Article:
Start back midweek
Making your first "week" back a short one can ease that transition. Or, if you can swing it, returning part time initially can help you ramp up your working mom routines and skills.

"I'm a teacher, and the biggest thing that helped me go back to work was to start midweek on Wednesday," says Wolff. "I did a trial run Monday and Tuesday and took [my baby] to the sitter. That way, the week was a short one, and it eased me back into the routine."

"Remember that dread you feel on Sunday night before Monday? Go back on a Wednesday, or even Thursday or Friday," recommends Boone. "One friend of mine started on a Monday but worked half days the first week."

Make arrangements if you plan to pump
Moms who choose to breastfeed are less likely to continue once they return to work. It can be embarrassing to explain that you have to leave a meeting to pump, or coworkers may be squeamish about having breast milk stored in the communal fridge. But here are some tips from those that did continue to pump:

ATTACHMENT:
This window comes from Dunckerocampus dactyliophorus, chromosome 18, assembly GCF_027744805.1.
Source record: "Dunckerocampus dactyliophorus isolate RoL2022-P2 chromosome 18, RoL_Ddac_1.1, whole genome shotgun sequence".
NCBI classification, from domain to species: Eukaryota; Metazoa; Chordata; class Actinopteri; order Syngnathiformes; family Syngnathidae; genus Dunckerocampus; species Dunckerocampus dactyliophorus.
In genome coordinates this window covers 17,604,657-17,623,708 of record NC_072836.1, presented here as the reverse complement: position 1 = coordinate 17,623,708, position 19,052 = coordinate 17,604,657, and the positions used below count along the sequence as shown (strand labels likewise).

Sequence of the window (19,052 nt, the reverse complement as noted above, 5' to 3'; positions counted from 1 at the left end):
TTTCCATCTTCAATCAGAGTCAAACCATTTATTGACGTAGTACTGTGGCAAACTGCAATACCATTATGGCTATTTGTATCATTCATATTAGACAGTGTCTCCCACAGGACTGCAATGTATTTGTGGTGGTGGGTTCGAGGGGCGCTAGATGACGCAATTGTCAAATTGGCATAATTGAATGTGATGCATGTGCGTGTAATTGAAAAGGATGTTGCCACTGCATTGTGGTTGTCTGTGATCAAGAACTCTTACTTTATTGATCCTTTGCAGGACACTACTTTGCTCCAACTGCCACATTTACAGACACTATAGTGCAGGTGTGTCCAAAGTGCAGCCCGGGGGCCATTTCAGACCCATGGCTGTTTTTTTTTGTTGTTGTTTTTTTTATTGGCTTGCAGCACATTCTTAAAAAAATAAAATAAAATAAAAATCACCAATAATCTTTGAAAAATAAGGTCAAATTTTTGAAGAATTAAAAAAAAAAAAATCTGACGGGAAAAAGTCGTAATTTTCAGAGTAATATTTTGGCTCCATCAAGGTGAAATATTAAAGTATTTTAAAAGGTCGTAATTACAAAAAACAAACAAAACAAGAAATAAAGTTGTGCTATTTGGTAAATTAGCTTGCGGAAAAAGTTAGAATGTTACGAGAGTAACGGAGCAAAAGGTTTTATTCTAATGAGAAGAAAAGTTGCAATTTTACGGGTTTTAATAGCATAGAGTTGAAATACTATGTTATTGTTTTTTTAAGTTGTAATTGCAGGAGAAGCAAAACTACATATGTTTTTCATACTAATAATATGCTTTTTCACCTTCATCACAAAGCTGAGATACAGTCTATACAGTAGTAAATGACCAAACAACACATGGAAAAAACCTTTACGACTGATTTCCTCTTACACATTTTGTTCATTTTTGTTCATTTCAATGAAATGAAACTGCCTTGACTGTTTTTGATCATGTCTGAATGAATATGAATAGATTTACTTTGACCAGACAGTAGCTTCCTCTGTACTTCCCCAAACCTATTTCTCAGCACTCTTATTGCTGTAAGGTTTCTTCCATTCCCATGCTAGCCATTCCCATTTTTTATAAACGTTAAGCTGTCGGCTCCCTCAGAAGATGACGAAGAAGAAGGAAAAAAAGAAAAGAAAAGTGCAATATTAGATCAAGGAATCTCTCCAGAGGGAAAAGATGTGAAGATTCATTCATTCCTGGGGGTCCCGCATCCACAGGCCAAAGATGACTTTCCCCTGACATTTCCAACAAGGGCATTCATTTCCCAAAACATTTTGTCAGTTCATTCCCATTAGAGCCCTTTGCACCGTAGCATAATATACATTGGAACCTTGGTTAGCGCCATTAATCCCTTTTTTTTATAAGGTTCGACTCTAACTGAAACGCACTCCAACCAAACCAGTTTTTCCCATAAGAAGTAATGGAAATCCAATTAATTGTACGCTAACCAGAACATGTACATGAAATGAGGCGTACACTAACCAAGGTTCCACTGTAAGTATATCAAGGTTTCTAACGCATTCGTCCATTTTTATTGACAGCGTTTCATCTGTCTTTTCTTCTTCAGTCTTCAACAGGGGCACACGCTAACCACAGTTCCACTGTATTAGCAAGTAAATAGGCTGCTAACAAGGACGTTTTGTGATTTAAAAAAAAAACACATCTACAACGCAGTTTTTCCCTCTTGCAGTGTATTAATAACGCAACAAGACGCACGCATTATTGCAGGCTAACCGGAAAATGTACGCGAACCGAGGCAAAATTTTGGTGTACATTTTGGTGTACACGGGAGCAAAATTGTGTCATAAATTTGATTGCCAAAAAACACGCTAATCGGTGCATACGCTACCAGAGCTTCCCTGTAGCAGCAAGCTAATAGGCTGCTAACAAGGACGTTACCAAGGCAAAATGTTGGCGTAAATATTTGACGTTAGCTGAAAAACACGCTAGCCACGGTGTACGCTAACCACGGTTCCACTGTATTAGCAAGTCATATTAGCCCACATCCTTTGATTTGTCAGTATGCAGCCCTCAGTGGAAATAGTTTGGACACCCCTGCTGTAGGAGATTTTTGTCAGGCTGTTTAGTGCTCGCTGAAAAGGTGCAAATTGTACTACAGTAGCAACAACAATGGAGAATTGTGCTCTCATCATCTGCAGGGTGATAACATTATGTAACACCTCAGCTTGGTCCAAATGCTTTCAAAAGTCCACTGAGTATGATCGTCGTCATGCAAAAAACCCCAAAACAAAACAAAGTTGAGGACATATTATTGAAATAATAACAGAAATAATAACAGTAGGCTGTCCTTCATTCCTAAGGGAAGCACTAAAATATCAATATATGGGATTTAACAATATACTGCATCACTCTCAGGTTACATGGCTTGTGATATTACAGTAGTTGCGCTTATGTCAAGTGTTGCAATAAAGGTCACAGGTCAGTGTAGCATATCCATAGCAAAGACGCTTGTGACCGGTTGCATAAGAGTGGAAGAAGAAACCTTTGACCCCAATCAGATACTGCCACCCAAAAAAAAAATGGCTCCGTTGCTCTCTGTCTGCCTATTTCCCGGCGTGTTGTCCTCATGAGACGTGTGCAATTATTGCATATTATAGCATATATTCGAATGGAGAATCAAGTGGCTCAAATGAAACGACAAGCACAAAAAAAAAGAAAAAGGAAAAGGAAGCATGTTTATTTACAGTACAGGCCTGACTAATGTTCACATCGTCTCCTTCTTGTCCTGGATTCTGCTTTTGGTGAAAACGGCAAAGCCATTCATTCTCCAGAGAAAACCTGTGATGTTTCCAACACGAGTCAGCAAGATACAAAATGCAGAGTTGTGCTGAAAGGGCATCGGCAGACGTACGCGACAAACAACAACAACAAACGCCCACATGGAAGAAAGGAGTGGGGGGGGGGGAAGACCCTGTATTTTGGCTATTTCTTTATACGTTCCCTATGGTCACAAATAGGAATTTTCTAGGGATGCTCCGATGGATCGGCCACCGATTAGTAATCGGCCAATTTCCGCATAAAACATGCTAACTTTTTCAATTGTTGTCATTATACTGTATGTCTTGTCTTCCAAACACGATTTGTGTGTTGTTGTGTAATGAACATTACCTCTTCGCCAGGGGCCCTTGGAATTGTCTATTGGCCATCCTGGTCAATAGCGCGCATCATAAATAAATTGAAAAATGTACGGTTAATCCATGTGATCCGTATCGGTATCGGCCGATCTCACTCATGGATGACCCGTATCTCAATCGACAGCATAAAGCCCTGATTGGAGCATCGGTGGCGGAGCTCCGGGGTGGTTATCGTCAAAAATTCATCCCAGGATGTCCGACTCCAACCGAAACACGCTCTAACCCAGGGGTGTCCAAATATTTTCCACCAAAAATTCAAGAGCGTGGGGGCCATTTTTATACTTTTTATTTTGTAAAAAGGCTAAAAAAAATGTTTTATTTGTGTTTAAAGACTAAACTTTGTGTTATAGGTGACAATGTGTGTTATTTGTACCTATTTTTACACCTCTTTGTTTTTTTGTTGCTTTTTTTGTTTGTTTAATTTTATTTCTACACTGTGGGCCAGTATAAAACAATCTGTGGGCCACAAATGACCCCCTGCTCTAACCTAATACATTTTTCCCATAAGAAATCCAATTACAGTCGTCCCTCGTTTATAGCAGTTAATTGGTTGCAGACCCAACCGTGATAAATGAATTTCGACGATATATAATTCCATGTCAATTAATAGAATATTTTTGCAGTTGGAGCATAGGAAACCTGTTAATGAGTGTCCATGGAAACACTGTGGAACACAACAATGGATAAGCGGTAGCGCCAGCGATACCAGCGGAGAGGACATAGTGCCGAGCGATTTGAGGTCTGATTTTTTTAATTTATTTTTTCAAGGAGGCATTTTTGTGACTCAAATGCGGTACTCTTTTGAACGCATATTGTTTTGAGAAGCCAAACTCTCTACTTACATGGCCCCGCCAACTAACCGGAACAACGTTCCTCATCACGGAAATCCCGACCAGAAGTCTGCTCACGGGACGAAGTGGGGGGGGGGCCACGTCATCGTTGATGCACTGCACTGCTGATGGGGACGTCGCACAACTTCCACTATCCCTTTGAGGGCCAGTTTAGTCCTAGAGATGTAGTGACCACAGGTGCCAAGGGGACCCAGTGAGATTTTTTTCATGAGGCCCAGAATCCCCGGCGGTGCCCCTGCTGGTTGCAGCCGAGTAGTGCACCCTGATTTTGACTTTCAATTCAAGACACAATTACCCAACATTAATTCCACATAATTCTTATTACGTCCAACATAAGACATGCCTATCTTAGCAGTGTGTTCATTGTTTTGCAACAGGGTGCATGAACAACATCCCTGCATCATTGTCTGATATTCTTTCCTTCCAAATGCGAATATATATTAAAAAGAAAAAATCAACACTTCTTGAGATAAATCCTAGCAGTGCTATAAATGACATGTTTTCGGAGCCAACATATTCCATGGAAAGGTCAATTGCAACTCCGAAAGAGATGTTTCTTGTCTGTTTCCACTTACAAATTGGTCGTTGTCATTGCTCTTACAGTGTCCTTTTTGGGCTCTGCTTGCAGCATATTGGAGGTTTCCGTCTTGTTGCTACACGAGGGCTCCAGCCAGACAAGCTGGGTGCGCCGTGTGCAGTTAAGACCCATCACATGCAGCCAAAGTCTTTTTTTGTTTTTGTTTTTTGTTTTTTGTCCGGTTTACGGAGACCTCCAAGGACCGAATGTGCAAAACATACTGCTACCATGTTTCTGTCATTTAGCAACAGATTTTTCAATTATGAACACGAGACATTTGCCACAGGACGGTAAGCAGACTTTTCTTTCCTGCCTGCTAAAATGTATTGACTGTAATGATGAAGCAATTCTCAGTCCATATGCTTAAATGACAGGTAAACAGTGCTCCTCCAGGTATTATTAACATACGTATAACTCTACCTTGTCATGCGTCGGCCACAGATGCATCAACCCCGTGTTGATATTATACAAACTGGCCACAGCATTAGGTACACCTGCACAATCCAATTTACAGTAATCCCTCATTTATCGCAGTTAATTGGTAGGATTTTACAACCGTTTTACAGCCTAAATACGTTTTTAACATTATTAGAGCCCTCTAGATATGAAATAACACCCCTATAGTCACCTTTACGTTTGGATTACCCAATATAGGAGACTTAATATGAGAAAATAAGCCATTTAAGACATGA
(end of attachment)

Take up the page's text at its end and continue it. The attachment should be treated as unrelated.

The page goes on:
"There was one interior room that had no windows and a door that locked. It was a storage room, but it was available to me as a priority when I needed to pump. I pumped three times a day – it was just part of my day. I was able to leave meetings. I never felt embarrassed. I pumped for a year after going back to work."
–Megann Strajcher, assistant director in public health grants management and mother of a 3-year-old in Brooklyn, New York

"I was able to have my caregivers bring my 12-week-old to work to nurse and only had to pump once a day. This was crucial for me… My employer had already established it as an accepted practice when she had her baby two years before I had mine."
–Lena Eson Roe, associate director of an after school program and pregnant mom of a 3-year-old in Brooklyn, New York

Find flexibility where you can
Flexibility can mean working variable hours, telecommuting from home, and having an employer that adapts to your changing circumstances or a partner with leeway in his or her schedule.